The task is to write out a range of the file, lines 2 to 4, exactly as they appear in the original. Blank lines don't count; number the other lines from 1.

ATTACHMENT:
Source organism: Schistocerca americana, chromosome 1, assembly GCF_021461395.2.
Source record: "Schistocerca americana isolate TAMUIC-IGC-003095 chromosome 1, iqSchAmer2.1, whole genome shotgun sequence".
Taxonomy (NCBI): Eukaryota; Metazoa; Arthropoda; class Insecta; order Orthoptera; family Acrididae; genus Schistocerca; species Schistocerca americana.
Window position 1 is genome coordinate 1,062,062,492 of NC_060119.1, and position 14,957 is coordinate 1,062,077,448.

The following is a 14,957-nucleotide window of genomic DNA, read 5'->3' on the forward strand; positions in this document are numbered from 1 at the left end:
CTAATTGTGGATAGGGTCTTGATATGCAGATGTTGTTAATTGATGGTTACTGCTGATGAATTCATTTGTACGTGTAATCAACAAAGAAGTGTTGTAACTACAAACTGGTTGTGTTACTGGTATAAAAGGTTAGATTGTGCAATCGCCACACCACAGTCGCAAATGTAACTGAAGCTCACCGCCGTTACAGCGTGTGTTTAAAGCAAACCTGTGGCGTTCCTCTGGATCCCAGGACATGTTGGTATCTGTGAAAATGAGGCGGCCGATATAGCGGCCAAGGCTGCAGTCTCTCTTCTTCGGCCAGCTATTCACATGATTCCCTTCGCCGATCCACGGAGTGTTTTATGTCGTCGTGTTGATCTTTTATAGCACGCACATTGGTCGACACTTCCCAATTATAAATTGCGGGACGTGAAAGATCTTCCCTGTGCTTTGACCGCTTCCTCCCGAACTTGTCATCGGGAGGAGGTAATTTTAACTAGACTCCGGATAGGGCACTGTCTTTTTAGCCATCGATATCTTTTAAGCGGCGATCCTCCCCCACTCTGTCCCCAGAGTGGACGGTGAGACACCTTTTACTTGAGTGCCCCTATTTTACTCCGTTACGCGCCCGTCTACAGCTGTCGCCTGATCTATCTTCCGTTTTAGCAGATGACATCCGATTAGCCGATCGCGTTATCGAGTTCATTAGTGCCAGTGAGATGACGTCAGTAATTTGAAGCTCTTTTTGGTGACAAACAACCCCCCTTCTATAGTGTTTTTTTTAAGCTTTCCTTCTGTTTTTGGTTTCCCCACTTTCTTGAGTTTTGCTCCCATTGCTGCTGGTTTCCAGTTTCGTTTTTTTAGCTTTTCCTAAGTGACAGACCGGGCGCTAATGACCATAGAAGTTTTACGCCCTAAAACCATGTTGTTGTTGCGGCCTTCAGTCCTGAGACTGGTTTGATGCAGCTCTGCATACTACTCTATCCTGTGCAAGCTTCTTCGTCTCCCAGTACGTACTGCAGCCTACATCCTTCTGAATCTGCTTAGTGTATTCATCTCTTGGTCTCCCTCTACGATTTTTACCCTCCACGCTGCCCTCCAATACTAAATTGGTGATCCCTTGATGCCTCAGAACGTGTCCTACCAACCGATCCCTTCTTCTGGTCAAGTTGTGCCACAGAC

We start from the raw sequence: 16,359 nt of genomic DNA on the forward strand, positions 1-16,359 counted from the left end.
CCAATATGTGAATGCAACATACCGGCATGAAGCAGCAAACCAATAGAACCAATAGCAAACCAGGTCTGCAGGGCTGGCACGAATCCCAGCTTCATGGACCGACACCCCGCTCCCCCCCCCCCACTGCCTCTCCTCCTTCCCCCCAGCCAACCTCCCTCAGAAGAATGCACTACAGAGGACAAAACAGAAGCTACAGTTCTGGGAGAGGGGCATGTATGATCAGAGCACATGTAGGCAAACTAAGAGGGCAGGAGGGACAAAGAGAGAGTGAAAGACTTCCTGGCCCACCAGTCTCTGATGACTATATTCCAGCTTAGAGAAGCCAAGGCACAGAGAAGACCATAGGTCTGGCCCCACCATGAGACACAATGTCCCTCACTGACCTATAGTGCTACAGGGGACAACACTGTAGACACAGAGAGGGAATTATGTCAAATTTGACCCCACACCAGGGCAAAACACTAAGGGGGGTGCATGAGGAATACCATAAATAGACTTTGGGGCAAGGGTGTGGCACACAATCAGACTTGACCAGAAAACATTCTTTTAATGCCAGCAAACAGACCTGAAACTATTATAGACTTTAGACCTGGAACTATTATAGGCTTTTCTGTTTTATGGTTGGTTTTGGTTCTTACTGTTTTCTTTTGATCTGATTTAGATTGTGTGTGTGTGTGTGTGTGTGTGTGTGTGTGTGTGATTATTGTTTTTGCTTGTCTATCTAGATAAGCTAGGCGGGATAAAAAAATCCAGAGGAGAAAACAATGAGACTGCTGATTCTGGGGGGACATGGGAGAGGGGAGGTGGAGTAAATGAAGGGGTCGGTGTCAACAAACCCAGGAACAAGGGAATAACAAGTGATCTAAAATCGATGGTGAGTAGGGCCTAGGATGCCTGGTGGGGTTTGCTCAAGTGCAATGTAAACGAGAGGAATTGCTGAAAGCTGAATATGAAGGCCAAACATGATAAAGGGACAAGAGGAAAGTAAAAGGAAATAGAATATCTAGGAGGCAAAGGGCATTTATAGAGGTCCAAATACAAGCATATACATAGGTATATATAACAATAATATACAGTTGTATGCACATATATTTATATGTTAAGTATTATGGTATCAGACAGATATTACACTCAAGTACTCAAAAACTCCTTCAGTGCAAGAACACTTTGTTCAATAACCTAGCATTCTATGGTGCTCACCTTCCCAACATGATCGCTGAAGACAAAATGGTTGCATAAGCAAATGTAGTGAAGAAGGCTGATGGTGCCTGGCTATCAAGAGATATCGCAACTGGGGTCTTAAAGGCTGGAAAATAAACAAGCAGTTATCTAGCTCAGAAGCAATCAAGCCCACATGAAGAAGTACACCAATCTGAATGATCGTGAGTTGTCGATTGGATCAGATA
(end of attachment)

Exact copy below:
Source record: "Schistocerca americana isolate TAMUIC-IGC-003095 chromosome 1, iqSchAmer2.1, whole genome shotgun sequence".
Taxonomy (NCBI): Eukaryota; Metazoa; Arthropoda; class Insecta; order Orthoptera; family Acrididae; genus Schistocerca; species Schistocerca americana.
Window position 1 is genome coordinate 1,062,062,492 of NC_060119.1, and position 14,957 is coordinate 1,062,077,448.